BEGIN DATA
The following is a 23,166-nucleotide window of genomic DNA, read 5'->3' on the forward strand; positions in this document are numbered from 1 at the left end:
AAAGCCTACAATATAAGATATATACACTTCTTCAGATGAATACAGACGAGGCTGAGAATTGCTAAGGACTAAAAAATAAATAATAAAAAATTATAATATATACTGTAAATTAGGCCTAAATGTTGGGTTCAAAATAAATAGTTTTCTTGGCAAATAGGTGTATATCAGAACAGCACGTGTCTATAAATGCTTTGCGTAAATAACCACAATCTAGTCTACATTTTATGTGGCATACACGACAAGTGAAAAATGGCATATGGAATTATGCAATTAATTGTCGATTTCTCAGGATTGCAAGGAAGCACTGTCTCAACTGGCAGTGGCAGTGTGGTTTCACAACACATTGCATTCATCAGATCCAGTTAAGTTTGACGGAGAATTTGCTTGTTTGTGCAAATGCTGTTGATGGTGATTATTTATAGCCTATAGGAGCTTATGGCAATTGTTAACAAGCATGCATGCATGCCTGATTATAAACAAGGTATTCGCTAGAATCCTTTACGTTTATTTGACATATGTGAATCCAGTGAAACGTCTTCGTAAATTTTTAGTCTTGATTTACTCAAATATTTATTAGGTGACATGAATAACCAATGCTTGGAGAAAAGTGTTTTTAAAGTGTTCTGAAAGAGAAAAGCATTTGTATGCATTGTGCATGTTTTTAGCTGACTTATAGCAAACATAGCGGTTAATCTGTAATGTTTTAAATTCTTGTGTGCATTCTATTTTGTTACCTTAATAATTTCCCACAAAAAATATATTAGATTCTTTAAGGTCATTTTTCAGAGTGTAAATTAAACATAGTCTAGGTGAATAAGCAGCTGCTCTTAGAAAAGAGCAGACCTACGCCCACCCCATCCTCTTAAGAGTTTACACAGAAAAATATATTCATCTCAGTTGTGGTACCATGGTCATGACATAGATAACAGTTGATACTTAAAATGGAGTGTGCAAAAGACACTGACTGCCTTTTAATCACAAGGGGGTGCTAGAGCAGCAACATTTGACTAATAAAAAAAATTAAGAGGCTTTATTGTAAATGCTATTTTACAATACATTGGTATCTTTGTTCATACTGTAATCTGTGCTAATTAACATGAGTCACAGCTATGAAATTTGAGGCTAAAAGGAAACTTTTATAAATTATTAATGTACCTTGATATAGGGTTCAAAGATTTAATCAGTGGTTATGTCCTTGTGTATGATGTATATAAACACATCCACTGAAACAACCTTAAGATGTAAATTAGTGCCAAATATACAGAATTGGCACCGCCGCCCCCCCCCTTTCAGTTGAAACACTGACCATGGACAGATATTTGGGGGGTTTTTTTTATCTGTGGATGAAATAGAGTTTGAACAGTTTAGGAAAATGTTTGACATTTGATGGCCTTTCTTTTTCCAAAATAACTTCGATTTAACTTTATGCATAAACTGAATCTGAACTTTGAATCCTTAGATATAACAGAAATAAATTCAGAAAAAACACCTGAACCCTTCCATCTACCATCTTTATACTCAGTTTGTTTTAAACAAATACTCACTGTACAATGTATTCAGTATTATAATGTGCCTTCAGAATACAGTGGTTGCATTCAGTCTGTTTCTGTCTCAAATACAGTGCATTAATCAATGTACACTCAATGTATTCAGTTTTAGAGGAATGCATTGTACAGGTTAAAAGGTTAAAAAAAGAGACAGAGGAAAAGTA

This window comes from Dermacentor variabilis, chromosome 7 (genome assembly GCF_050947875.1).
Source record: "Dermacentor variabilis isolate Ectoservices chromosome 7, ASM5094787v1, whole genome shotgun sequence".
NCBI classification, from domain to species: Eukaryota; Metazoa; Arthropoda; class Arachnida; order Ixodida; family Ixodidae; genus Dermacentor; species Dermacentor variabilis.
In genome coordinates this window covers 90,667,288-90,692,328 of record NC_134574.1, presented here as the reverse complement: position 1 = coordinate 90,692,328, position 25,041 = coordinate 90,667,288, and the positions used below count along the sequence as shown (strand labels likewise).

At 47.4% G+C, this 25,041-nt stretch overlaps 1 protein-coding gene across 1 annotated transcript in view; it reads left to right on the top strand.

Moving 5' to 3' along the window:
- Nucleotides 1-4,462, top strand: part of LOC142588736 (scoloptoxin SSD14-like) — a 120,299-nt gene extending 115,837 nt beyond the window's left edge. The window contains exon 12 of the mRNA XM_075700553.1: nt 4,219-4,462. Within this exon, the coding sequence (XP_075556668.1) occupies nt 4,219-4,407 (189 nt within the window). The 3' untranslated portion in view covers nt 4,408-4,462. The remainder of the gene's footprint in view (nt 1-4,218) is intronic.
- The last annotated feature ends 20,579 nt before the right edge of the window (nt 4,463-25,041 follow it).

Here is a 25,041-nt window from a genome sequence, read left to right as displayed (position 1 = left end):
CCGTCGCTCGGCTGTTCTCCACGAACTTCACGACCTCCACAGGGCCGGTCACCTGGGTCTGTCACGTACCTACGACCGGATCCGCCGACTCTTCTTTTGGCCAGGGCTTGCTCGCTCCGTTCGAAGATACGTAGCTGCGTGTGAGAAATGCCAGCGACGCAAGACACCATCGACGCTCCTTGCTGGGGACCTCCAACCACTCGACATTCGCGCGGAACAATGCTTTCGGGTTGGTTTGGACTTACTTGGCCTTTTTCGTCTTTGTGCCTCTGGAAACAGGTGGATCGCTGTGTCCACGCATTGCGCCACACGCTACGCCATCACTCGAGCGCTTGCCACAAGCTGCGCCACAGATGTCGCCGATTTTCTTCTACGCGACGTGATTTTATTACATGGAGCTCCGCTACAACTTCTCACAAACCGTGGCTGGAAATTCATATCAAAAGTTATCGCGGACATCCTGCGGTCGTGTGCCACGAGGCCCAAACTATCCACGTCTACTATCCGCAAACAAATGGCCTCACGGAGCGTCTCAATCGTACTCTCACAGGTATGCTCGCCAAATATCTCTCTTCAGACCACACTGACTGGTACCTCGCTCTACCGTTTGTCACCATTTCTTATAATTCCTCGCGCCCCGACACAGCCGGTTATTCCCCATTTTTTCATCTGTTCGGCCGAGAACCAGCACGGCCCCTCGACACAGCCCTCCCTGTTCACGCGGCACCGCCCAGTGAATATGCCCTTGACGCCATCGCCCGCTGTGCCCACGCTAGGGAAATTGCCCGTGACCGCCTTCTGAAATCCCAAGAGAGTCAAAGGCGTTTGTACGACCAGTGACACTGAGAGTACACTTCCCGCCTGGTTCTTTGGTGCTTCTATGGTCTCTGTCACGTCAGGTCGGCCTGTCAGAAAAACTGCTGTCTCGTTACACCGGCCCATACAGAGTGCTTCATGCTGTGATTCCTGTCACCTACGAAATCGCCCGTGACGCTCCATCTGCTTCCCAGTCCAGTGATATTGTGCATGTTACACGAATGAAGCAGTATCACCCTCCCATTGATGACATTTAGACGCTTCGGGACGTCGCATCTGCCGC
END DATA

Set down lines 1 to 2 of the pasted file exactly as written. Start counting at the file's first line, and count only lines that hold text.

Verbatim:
The following is a 23,166-nucleotide window of genomic DNA, read 5'->3' on the forward strand; positions in this document are numbered from 1 at the left end:
AAAGCCTACAATATAAGATATATACACTTCTTCAGATGAATACAGACGAGGCTGAGAATTGCTAAGGACTAAAAAATAAATAATAAAAAATTATAATATATACTGTAAATTAGGCCTAAATGTTGGGTTCAAAATAAATAGTTTTCTTGGCAAATAGGTGTATATCAGAACAGCACGTGTCTATAAATGCTTTGCGTAAATAACCACAATCTAGTCTACATTTTATGTGGCATACACGACAAGTGAAAAATGGCATATGGAATTATGCAATTAATTGTCGATTTCTCAGGATTGCAAGGAAGCACTGTCTCAACTGGCAGTGGCAGTGTGGTTTCACAACACATTGCATTCATCAGATCCAGTTAAGTTTGACGGAGAATTTGCTTGTTTGTGCAAATGCTGTTGATGGTGATTATTTATAGCCTATAGGAGCTTATGGCAATTGTTAACAAGCATGCATGCATGCCTGATTATAAACAAGGTATTCGCTAGAATCCTTTACGTTTATTTGACATATGTGAATCCAGTGAAACGTCTTCGTAAATTTTTAGTCTTGATTTACTCAAATATTTATTAGGTGACATGAATAACCAATGCTTGGAGAAAAGTGTTTTTAAAGTGTTCTGAAAGAGAAAAGCATTTGTATGCATTGTGCATGTTTTTAGCTGACTTATAGCAAACATAGCGGTTAATCTGTAATGTTTTAAATTCTTGTGTGCATTCTATTTTGTTACCTTAATAATTTCCCACAAAAAATATATTAGATTCTTTAAGGTCATTTTTCAGAGTGTAAATTAAACATAGTCTAGGTGAATAAGCAGCTGCTCTTAGAAAAGAGCAGACCTACGCCCACCCCATCCTCTTAAGAGTTTACACAGAAAAATATATTCATCTCAGTTGTGGTACCATGGTCATGACATAGATAACAGTTGATACTTAAAATGGAGTGTGCAAAAGACACTGACTGCCTTTTAATCACAAGGGGGTGCTAGAGCAGCAACATTTGACTAATAAAAAAAATTAAGAGGCTTTATTGTAAATGCTATTTTACAATACATTGGTATCTTTGTTCATACTGTAATCTGTGCTAATTAACATGAGTCACAGCTATGAAATTTGAGGCTAAAAGGAAACTTTTATAAATTATTAATGTACCTTGATATAGGGTTCAAAGATTTAATCAGTGGTTATGTCCTTGTGTATGATGTATATAAACACATCCACTGAAACAACCTTAAGATGTAAATTAGTGCCAAATATACAGAATTGGCACCGCCGCCCCCCCCCTTTCAGTTGAAACACTGACCATGGACAGATATTTGGGGGGTTTTTTTTATCTGTGGATGAAATAGAGTTTGAACAGTTTAGGAAAATGTTTGACATTTGATGGCCTTTCTTTTTCCAAAATAACTTCGATTTAACTTTATGCATAAACTGAATCTGAACTTTGAATCCTTAGATATAACAGAAATAAATTCAGAAAAAACACCTGAACCCTTCCATCTACCATCTTTATACTCAGTTTGTTTTAAACAAATACTCACTGTACAATGTATTCAGTATTATAATGTGCCTTCAGAATACAGTGGTTGCATTCAGTCTGTTTCTGTCTCAAATACAGTGCATTAATCAATGTACACTCAATGTATTCAGTTTTAGAGGAATGCATTGTACAGGTTAAAAGGTTAAAAAAAGAGACAGAGGAAAAGTA